The diminutive midfielder moved to the Stadium of Light in July from Serie A champions Juventus to the tune of £6.5m, in search of increased playing time.
On Wearside the 28-year-old has become a valued contributor – making 15 Premier League starts to date – though continues to be linked with a return to his homeland.
Parma and Genoa have reportedly been keen to bring the former Bianconeri man back to the peninsula, looking to build on good fortunes that see them within striking distance of Europa League qualification.
And representative Fulvio Valcareggi has now verified claims that the pair have made approaches for Giaccherini’s services.
Though the Italy international – also admittedly an object of desire for Marcelo Lippi’s Guangzhou Evergrande – won’t be exiting Wearside this January per his agent.
“Emanuele is not leaving Sunderland,” Valcareggi said to Radio Kiss Kiss.
“Lippi wants to bring him to China, but he won’t leave England.
“Parma really like Giaccherini; [director of sport Pietro] Leonardi contacted me because [Jonathan] Biabiany could be leaving Emilia.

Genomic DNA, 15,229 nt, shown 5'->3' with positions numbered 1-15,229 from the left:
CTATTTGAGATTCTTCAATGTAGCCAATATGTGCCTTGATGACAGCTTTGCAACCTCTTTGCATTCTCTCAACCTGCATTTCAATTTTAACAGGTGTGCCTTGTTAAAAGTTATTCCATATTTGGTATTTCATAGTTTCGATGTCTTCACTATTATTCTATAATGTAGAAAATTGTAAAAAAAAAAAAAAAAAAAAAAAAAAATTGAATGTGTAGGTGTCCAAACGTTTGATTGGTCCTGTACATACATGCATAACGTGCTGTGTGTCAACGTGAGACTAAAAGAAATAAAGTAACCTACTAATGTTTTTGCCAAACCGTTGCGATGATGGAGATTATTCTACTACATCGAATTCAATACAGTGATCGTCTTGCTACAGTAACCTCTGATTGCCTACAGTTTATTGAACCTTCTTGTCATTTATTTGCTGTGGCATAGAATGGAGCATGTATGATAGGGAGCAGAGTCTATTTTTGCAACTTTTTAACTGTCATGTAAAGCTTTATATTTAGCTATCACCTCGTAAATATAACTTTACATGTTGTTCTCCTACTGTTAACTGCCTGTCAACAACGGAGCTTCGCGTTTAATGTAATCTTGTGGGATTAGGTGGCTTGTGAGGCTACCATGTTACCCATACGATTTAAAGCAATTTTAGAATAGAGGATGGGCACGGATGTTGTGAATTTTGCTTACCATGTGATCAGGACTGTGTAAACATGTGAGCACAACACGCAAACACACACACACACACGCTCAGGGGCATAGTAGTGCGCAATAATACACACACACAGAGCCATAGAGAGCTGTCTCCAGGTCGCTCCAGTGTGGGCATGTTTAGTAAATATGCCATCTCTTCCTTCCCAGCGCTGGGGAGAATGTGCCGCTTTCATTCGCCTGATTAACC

“He has an important contract with the English club which we would like to respect, regardless of numerous offers.
“Genoa also made an enquiry, but I’ll reiterate that the player will remain in the Premier League.”
Sunderland just reached the final of the League Cup with a dramatic penalty shoot-out triumph over Manchester United, but remain in the throes of a relegation battle.
Giaccherini’s willingness to stay comes as a boost to the Black Cats, who will need all the help they can get to stay up whilst coming away with morale-boosting silverware.
West Ham cult hero Alessandro Diamanti was on the verge of joining Lippi’s Guanghzhou side himself before the move fell through and it now seems Giaccherini was viewed as an alternative.
Yet it’s Biabiany who now looks most likely to cross the divide to China – the Sunderland man having escaped the domino effect of Lippi’s transfer dealings due to his apparent wish to stay with his current club.
image: © Ronnie Macdonald